2. “We’re very likely to blow past a doubling of CO2. Emissions continue to increase, and we’re currently raising the CO2 concentration by ~2 ppm/year.

      Currently.

      The problem with all Malthusian logic is it looks at current trends and assumed that they will continue forever unabated.

      The reality of the situation is that demographic and technological changes will begin to mute the CO2 produced per capita within the next 20 years (this has already occurred in the US and Western Europe) and annual global CO2 production will peak sometime within the next 60 – 80 years and then fall rapidly after that.

      Lets say that this leads to a tripling of atmospheric CO2 levels by the year 2150 and then falling back some.

      Even with a climate sensativity of 2 degrees for each doubling of CO2 you’re still only looking at around a 3 – 3.5 degree Celsius change in global average temperatures at most and it will take us over 100 years to get there.

      Now, imagine where we will be technologically 100 years from now? One would be hard pressed to show that such warming would even be a problem, let alone a catastrophy for our decendants to deal with.

      1. Now, imagine where we will be technologically 100 years from now?

        They’re doing their best to halt that advance.

      2. By your logic, you can dump all the raw sewage you want onto rich people’s lands, because they can afford to clean it up. I didn’t realize “soak the rich” was the new libertarian philosophy.

        The more pressing problems you miss are the positive feedbacks to warming: melting permafrost, warmer oceans unable to dissolve as much CO2, rapid death of forests due to inability to adapt, etc. The permafrost melt and forest deaths have already begun at 0.8C and 400 ppm. Do you think they’re going to slow down as it warms? Of course not. As they collapse, our ability to stop the warming decreases, and we suffer more.

        Now, imagine where we will be technologically 100 years from now?

        In a world struggling to keep agriculture going, don’t expect rapid technological change. Are you going to ship excess iPads to Bangladesh for consumption?

        1. Struggling to keep agriculture going? We can grow food in places and at temperatures that were impossible 50 years ago. In spite of a massive increase in population, food prices have declined rapidly for the last century.

          You can’t just say ‘We’re going to be starving so how will technology change rapidly?’ when further advances in pesticides, genetically modified food and other farming techniques make it incredibly unlikely that agriculture will suffer in the way you claim.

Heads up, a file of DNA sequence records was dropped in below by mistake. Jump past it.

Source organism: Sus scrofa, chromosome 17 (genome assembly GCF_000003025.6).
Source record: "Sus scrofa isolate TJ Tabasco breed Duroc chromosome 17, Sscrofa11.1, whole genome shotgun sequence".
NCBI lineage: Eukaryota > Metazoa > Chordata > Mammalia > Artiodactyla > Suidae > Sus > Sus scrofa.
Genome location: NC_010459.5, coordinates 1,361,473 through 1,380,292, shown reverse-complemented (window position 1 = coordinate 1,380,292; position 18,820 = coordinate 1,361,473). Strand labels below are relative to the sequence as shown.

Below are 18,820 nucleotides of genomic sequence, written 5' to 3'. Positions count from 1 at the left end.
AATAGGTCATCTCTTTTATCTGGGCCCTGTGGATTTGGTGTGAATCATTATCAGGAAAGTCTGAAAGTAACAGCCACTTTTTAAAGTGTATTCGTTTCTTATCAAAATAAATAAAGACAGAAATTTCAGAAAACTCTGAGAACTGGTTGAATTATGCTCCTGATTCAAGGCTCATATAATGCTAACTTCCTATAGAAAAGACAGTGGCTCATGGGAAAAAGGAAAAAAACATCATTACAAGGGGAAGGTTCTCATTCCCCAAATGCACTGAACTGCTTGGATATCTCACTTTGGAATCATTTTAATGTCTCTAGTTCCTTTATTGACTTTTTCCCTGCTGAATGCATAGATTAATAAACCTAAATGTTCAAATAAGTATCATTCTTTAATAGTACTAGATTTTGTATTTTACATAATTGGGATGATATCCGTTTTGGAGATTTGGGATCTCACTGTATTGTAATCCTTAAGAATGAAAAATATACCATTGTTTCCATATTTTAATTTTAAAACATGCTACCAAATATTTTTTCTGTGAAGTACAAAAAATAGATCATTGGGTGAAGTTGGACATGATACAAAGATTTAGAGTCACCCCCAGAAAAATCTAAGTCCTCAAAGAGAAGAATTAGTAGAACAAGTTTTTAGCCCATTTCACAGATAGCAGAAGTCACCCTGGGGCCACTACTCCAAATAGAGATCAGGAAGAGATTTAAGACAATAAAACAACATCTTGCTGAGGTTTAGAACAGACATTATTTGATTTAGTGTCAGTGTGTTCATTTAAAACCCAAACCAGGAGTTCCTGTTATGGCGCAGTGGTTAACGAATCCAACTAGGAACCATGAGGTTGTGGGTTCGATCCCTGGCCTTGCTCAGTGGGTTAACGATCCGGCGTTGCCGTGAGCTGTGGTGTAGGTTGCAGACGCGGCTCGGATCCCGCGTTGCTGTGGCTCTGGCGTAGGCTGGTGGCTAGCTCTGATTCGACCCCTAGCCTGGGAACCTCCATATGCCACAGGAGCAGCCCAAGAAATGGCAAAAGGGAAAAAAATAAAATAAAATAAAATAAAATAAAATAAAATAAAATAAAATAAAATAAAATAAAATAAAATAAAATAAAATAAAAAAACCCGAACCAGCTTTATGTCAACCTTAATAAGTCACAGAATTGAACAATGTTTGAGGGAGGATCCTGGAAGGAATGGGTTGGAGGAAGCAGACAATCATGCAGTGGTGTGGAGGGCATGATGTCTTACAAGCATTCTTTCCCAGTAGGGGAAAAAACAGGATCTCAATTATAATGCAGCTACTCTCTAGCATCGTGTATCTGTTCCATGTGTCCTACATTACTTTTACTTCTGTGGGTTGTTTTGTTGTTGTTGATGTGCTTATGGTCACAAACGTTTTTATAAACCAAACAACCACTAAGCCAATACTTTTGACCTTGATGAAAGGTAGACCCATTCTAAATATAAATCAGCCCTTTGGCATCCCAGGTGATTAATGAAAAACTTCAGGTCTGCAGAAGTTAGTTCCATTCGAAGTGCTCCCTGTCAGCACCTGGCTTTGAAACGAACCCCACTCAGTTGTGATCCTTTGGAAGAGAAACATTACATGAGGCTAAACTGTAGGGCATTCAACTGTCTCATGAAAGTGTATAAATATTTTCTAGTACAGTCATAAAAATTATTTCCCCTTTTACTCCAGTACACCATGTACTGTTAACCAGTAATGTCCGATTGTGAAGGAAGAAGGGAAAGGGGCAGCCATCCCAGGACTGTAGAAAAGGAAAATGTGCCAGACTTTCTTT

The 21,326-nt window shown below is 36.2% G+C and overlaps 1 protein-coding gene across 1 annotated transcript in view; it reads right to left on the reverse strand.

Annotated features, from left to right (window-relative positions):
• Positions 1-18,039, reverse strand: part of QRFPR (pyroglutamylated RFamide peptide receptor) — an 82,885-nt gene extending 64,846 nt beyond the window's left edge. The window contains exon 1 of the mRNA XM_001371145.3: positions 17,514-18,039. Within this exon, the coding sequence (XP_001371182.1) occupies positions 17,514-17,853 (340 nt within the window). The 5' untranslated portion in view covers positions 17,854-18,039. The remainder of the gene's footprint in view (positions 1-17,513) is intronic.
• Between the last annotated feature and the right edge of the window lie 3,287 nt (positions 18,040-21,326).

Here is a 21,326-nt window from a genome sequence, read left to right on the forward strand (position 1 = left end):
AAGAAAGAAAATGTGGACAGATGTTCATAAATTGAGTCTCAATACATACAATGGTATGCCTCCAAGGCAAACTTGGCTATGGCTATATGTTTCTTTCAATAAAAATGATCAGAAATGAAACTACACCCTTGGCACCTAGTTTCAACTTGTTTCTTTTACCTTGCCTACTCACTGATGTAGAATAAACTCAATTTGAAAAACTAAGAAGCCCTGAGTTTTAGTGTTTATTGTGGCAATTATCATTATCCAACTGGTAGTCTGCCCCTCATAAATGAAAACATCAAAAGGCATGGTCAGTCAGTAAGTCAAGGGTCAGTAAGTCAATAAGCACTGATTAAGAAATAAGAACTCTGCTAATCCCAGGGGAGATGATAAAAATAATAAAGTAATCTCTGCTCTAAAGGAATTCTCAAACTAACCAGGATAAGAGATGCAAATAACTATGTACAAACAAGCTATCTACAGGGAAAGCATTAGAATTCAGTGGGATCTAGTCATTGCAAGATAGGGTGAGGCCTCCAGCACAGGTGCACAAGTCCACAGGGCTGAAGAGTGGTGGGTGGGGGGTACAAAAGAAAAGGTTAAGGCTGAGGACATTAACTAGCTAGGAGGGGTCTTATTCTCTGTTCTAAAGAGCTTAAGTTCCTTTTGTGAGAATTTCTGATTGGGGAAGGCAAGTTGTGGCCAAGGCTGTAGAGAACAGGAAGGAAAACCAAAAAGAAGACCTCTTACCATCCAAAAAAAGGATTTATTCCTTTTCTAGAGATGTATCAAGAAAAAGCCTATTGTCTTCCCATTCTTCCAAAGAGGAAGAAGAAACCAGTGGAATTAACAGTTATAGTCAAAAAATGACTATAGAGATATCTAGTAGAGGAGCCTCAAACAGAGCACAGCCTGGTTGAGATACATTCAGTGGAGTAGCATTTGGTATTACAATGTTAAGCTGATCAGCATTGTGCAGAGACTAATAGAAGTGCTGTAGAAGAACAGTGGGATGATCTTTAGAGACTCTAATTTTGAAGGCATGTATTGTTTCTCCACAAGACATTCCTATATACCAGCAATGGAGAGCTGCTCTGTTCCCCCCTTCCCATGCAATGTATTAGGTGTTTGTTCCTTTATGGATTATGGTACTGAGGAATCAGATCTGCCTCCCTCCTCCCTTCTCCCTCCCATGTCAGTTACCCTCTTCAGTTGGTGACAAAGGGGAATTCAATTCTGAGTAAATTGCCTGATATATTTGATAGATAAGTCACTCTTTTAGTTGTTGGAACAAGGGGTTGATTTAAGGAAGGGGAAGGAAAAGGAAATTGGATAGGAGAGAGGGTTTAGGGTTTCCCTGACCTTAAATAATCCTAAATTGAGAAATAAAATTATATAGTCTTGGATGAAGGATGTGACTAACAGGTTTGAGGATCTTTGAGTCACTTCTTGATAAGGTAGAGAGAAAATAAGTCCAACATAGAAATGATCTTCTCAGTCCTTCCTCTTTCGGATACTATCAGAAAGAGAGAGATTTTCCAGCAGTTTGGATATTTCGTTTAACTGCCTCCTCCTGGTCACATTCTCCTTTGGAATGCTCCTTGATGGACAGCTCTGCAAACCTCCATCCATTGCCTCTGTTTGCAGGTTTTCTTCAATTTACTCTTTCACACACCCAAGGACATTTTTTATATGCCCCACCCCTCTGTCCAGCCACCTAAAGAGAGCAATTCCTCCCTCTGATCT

1. You don’t even need new technology. (even though we will be getting tons of it)

            Crop yields per acre in the developed world are 2 to 4 times greater then the the rest of the world.

            You just need to spread our current technology to the rest of the world to meet any future demand. And where stability free markets and property rights are allowed that technology easily moves there.

            JP is nothing more then dreamer of apocalyptic doom.

            1. Wouldn’t you be, if you were in Jersey?

        2. “By your logic, you can dump all the raw sewage you want onto rich people’s lands, because they can afford to clean it up.”

          Um, I can’t even see a theoretical path over the river and through the woods linking this statement and mine.

          My logic is simply that Global Warming is not an existential threat and while it absolutely does exist it will be easily managed by mankinds technological prowess.

          “The more pressing problems you miss are the positive feedbacks to warming: melting permafrost, warmer oceans unable to dissolve as much CO2, rapid death of forests due to inability to adapt, etc.”

          Incorrect, those feedback mechanism, along with the negative feedback mechanisms (warmer planet leading to moister air leading to more clouds, more CO2 leading to more rapid plant growth leading to more absorption of CO2 and Oxygen production, etc) are already accounted for in the climate sensativity measurements.

          This is not to say that there will be no negative consequences from global warming, it is to say that those consequences are no where near as bad as ANY of the proposed “cures”.

          In effect the Global Warming Watermelons are proposing invasive brain surgery to extract an infected tooth through the top of the skull when a simple root canal would suffice.

          1. Why do I get the feeling that you never had a root canal procedure?

    3. We’re very likely to blow past a doubling of CO2.

      Not with fracking we’re not.

      Actually, it’s 0.8?C, which is right on pace for 2?C for a doubling of CO2.

      Cite?

      I love it when the warmists come out. Seeing the little beads of sweat as they stutter for something to hang on to gives me a little joy.

      1. Not with fracking we’re not.

        Only if the coal is left in the ground. If it’s dug up and exported, fracking does no good.

        As for 0.8?C, here’s a mention by NASA, citing James Hansen. NOAA gives it as 0.74?C since the late 19th century.

        1. JP: Let’s see. Doubling of CO2 would imply going from about 280 ppm in 1750 to 560 ppm, right? I note that NOAA adds up all of the greenhouse gases emitted and concludes that we are already at the carbon dioxide equivalent of 473 ppm, which is about a 60 percent increase over pre-industrial levels of greenhouse gases.